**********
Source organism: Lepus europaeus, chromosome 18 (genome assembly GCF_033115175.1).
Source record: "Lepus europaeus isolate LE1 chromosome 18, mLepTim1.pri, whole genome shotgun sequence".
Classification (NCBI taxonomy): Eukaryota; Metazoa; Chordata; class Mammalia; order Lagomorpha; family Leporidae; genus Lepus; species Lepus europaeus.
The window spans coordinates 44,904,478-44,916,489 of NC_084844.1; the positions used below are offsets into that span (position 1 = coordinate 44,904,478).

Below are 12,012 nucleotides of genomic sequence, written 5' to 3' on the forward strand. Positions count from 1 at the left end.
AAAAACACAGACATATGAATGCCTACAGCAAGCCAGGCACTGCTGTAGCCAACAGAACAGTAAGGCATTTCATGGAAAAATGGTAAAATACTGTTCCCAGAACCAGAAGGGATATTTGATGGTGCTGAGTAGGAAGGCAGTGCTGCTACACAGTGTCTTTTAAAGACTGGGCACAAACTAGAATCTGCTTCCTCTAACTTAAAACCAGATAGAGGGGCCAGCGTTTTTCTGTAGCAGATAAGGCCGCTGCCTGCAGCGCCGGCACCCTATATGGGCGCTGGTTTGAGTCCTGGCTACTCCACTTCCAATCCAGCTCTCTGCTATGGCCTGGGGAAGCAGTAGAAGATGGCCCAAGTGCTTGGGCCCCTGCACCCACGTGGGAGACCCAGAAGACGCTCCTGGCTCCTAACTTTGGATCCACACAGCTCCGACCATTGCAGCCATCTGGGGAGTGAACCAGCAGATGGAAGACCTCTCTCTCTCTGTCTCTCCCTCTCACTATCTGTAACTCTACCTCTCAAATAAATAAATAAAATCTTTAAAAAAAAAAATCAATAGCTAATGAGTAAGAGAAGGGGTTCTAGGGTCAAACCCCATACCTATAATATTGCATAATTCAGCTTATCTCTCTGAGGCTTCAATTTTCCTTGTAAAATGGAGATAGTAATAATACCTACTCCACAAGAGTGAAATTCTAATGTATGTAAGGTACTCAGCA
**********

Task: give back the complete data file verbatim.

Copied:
Source organism: Lepus europaeus, chromosome 18 (genome assembly GCF_033115175.1).
Source record: "Lepus europaeus isolate LE1 chromosome 18, mLepTim1.pri, whole genome shotgun sequence".
Classification (NCBI taxonomy): Eukaryota; Metazoa; Chordata; class Mammalia; order Lagomorpha; family Leporidae; genus Lepus; species Lepus europaeus.
The window spans coordinates 44,904,478-44,916,489 of NC_084844.1; the positions used below are offsets into that span (position 1 = coordinate 44,904,478).

Below are 12,012 nucleotides of genomic sequence, written 5' to 3' on the forward strand. Positions count from 1 at the left end.
AAAAACACAGACATATGAATGCCTACAGCAAGCCAGGCACTGCTGTAGCCAACAGAACAGTAAGGCATTTCATGGAAAAATGGTAAAATACTGTTCCCAGAACCAGAAGGGATATTTGATGGTGCTGAGTAGGAAGGCAGTGCTGCTACACAGTGTCTTTTAAAGACTGGGCACAAACTAGAATCTGCTTCCTCTAACTTAAAACCAGATAGAGGGGCCAGCGTTTTTCTGTAGCAGATAAGGCCGCTGCCTGCAGCGCCGGCACCCTATATGGGCGCTGGTTTGAGTCCTGGCTACTCCACTTCCAATCCAGCTCTCTGCTATGGCCTGGGGAAGCAGTAGAAGATGGCCCAAGTGCTTGGGCCCCTGCACCCACGTGGGAGACCCAGAAGACGCTCCTGGCTCCTAACTTTGGATCCACACAGCTCCGACCATTGCAGCCATCTGGGGAGTGAACCAGCAGATGGAAGACCTCTCTCTCTCTGTCTCTCCCTCTCACTATCTGTAACTCTACCTCTCAAATAAATAAATAAAATCTTTAAAAAAAAAAATCAATAGCTAATGAGTAAGAGAAGGGGTTCTAGGGTCAAACCCCATACCTATAATATTGCATAATTCAGCTTATCTCTCTGAGGCTTCAATTTTCCTTGTAAAATGGAGATAGTAATAATACCTACTCCACAAGAGTGAAATTCTAATGTATGTAAGGTACTCAGCA